GAO-16-672T: Published: May 18, 2016. Publicly Released: May 18, 2016.
The Office of Management and Budget (OMB) and agencies have taken steps to improve federal information technology (IT) through a series of initiatives; however, additional actions are needed.Consolidating data centers. In an effort to reduce the growing number of data centers, OMB launched a consolidation initiative in 2010. GAO recently reported that agencies had closed 3,125 of the 10,584 total...
GAO-16-323: Published: Mar 3, 2016. Publicly Released: Mar 3, 2016.
The 24 agencies participating in the Federal Data Center Consolidation Initiative have collectively made progress on their data center closures efforts. As of November 2015, agencies identified a total of 10,584 data centers, of which they reported closing 3,125 through fiscal year 2015. Notably, the Departments of Agriculture, Defense, the Interior, and the Treasury accounted for 84 percent of th...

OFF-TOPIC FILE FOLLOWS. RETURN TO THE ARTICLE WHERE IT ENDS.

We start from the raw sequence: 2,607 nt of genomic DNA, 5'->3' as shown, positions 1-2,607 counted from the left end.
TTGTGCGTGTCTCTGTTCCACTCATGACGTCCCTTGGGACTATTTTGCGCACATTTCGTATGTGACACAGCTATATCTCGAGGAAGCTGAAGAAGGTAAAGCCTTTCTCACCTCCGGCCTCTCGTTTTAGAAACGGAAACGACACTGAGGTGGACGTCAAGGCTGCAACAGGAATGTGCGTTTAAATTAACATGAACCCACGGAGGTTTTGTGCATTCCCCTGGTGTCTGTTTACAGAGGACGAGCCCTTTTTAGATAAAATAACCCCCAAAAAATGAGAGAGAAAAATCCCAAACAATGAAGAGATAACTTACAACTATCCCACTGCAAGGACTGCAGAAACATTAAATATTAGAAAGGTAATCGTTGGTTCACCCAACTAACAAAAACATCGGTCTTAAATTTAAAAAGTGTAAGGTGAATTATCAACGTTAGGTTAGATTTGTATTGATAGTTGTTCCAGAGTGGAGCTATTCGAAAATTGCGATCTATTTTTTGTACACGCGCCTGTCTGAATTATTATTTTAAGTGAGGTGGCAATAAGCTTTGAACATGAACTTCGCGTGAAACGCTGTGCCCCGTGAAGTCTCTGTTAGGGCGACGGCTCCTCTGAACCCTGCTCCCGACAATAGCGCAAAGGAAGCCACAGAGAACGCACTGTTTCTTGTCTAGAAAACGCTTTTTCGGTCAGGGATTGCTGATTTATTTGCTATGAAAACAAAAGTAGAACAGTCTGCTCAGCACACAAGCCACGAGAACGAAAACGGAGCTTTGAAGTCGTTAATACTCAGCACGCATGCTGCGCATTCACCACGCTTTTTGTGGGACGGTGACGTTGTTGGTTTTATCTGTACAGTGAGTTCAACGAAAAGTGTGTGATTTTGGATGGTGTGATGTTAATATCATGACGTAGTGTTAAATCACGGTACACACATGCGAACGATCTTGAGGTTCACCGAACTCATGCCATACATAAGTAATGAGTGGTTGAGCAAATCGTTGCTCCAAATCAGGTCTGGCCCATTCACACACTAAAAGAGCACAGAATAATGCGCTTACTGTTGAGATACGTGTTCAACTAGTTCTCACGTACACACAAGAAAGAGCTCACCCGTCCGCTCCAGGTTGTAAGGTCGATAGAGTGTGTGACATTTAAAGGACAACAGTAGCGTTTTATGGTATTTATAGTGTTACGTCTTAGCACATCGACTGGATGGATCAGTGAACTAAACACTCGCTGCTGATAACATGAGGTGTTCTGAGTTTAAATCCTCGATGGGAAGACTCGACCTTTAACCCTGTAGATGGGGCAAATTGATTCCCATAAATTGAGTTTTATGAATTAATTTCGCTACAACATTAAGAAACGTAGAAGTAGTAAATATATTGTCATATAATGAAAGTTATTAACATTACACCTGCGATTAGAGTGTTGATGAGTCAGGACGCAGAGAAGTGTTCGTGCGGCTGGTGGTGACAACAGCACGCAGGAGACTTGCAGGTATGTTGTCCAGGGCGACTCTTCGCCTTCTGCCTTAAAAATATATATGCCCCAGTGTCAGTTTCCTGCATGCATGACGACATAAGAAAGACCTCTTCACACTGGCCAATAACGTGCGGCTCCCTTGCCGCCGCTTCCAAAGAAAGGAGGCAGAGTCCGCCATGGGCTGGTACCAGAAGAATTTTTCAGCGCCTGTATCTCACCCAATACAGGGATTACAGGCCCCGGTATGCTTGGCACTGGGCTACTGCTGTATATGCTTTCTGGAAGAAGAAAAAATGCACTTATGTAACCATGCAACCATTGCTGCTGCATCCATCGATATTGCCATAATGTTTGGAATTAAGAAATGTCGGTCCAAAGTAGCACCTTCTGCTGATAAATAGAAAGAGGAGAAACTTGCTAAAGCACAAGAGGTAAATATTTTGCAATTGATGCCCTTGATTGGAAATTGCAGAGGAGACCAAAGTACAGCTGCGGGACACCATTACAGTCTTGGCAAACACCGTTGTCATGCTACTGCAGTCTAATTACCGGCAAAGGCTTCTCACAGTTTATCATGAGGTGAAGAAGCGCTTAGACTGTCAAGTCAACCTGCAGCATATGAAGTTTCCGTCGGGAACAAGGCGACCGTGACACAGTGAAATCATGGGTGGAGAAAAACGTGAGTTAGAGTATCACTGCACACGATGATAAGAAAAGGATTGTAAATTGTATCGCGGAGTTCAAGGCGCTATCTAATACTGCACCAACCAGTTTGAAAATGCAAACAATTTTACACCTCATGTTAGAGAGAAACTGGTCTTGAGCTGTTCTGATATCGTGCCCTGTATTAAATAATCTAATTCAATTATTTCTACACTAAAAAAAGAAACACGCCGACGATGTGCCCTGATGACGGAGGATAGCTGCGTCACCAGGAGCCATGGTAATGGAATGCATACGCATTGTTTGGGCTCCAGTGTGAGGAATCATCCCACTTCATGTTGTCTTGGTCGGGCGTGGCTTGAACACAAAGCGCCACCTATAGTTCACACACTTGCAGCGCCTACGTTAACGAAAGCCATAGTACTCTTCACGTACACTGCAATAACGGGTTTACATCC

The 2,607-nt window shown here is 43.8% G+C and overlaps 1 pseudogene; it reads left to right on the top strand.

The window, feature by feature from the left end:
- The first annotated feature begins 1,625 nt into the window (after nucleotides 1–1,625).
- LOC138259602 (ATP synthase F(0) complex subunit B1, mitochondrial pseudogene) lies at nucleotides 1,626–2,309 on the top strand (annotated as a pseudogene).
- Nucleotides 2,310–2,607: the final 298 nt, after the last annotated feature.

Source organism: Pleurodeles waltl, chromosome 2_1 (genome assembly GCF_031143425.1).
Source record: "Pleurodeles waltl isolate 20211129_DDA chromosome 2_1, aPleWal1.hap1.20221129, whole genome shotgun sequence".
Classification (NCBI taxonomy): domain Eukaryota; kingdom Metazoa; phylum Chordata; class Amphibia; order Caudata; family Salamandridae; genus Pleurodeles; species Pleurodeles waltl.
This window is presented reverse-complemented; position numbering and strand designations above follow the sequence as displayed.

GAO-16-204T: Published: Nov 4, 2015. Publicly Released: Nov 4, 2015.
The law commonly known as the Federal Information Technology Acquisition Reform Act (FITARA) was enacted in December 2014 and aims to improve federal information technology (IT) acquisition and operations. The law includes specific requirements related to seven areas. For example, it addressesAgency Chief Information Officer (CIO) authority enhancements . Among other things, agency CIOs are requir...